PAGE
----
Typical dosing recommendations for PB are 3 to 5 mg/kg/d (1.4 to 2.3 mg/lb/d) for cats.13,14 In the present study, cats that received PB at 2.5 to 8.6 mg/kg/d (1.1 to 3.9 mg/lb/d) had a therapeutic serum PB concentration between 15 and 45 μg/mL. The therapeutic range is the drug concentrations at which there is a high chance of therapeutic success.24 It is determined from the minimally effective drug concentration in most patients and the maximal drug concentration without adverse effects, as observed in most patients. It is understood that an animal may still have toxicosis or a lack of efficacy for drug concentrations within this range because the range represents a population average. The PB dosage was adjusted for 12 cats in the present study so that the therapeutic concentration was between 15 and 45 μg/mL. In addition, seizures were controlled in 1 cat at a therapeutic serum PB concentration of 8.0 μg/mL and in another cat at a serum PB concentration of 12.1 μg/mL. Therefore, it is possible that seizures may have been controlled at a lower serum PB concentration in the cats for which we proactively adjusted the PB dosage. Information regarding the timing of blood sample collection in relation to PB administration was not available because of the retrospective nature of the present study. In a previous study25 in dogs, timing of blood sample collection in relation to PB administration resulted in a < 30% change in PB concentration. This would also be expected in cats because the dosing interval is shorter than the half-life; however, fluctuations in therapeutic serum PB concentrations in cats receiving long-term PB treatment have not been evaluated. Until additional studies can be performed to evaluate seizure control at different serum PB concentrations, we recommend a reference range of 15 to 45 μg/mL be used as the therapeutic serum PB concentration in cats.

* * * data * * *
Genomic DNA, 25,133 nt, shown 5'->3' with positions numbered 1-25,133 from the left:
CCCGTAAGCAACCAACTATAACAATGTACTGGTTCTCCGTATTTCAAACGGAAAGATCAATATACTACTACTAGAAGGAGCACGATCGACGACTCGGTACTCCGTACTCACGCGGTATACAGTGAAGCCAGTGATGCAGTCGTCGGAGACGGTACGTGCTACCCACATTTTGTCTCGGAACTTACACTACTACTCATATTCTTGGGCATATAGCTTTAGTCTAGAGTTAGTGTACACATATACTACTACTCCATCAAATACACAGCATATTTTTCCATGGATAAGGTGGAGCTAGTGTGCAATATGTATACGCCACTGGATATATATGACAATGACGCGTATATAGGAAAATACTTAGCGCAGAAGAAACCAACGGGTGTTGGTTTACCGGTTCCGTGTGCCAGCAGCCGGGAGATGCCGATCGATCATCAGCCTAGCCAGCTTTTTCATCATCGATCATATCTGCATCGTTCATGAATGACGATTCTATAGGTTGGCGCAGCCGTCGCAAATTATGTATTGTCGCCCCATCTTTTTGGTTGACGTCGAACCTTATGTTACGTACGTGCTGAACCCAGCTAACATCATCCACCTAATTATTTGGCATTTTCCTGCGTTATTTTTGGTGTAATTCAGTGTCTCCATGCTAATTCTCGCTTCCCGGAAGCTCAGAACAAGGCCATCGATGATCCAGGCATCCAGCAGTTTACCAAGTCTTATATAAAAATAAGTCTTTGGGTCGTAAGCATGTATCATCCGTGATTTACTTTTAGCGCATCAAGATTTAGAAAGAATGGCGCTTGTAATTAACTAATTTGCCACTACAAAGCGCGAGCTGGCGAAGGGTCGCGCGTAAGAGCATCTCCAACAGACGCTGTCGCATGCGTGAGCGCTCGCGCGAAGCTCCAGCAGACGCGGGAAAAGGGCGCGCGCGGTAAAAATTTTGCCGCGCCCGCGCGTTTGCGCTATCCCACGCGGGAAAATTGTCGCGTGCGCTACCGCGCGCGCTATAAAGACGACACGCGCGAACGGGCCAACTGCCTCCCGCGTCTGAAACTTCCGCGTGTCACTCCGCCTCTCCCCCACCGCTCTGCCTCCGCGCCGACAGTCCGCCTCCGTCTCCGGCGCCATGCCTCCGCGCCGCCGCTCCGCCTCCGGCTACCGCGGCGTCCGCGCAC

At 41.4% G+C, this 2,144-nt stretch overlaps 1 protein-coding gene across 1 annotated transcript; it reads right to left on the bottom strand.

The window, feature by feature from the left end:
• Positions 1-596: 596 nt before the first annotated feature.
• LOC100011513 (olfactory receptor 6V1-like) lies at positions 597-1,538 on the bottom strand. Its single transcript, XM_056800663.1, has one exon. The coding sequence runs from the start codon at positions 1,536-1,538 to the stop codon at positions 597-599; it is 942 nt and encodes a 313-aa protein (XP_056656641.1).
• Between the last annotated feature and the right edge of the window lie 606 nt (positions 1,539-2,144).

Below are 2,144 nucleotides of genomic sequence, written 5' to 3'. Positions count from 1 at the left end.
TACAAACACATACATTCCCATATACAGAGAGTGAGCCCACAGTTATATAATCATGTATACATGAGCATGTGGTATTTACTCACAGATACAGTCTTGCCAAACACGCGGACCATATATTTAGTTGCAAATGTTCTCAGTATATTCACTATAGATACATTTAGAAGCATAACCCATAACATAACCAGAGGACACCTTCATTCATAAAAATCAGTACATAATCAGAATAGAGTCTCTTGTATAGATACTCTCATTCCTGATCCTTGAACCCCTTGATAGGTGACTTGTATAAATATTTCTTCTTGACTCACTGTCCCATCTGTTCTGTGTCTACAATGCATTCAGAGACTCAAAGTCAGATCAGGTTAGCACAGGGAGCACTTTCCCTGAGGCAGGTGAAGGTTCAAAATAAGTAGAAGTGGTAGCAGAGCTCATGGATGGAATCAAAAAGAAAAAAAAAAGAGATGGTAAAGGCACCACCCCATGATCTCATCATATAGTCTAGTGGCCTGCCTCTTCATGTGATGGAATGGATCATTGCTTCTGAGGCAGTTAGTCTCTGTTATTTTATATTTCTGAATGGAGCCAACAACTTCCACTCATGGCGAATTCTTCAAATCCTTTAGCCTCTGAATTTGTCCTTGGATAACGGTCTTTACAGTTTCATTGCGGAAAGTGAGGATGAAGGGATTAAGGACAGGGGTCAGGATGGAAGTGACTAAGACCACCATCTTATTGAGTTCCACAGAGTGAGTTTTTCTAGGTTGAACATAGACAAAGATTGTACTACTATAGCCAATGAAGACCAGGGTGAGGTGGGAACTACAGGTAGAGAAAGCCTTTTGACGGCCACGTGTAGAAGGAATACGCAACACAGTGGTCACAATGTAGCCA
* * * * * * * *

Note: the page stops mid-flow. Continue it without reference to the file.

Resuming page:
Analysis of the Spearman coefficient indicated that a relationship existed between the dose and serum concentration of PB. This relationship was not found for PB administration to dogs,18 and it indicates that linear drug adjustment is more valid in cats. However, it remains to be determined whether PB dosage or serum concentration is the most reliable variable when monitoring seizures in cats. Although we achieved excellent seizure control in cats with a serum PB concentration within the therapeutic range for dogs, a prospective study conducted to evaluate the seizure control obtained with various serum PB concentrations may reveal a different therapeutic range for cats.